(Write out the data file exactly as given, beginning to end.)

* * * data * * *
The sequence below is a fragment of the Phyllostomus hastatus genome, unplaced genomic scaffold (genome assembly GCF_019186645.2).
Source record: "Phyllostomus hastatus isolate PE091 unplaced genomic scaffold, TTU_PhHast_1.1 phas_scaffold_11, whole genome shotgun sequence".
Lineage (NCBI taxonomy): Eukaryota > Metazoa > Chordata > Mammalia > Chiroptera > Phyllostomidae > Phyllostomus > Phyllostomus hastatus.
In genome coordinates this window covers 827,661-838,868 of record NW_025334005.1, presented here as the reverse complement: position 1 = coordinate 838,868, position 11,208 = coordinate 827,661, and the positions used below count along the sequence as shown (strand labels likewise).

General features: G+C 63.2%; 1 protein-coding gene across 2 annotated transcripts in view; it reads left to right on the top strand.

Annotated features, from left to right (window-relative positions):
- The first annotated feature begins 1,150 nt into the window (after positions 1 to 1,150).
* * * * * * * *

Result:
The sequence below is a fragment of the Phyllostomus hastatus genome, unplaced genomic scaffold (genome assembly GCF_019186645.2).
Source record: "Phyllostomus hastatus isolate PE091 unplaced genomic scaffold, TTU_PhHast_1.1 phas_scaffold_11, whole genome shotgun sequence".
Lineage (NCBI taxonomy): Eukaryota > Metazoa > Chordata > Mammalia > Chiroptera > Phyllostomidae > Phyllostomus > Phyllostomus hastatus.
In genome coordinates this window covers 827,661-838,868 of record NW_025334005.1, presented here as the reverse complement: position 1 = coordinate 838,868, position 11,208 = coordinate 827,661, and the positions used below count along the sequence as shown (strand labels likewise).

General features: G+C 63.2%; 1 protein-coding gene across 2 annotated transcripts in view; it reads left to right on the top strand.

Annotated features, from left to right (window-relative positions):
- The first annotated feature begins 1,150 nt into the window (after positions 1 to 1,150).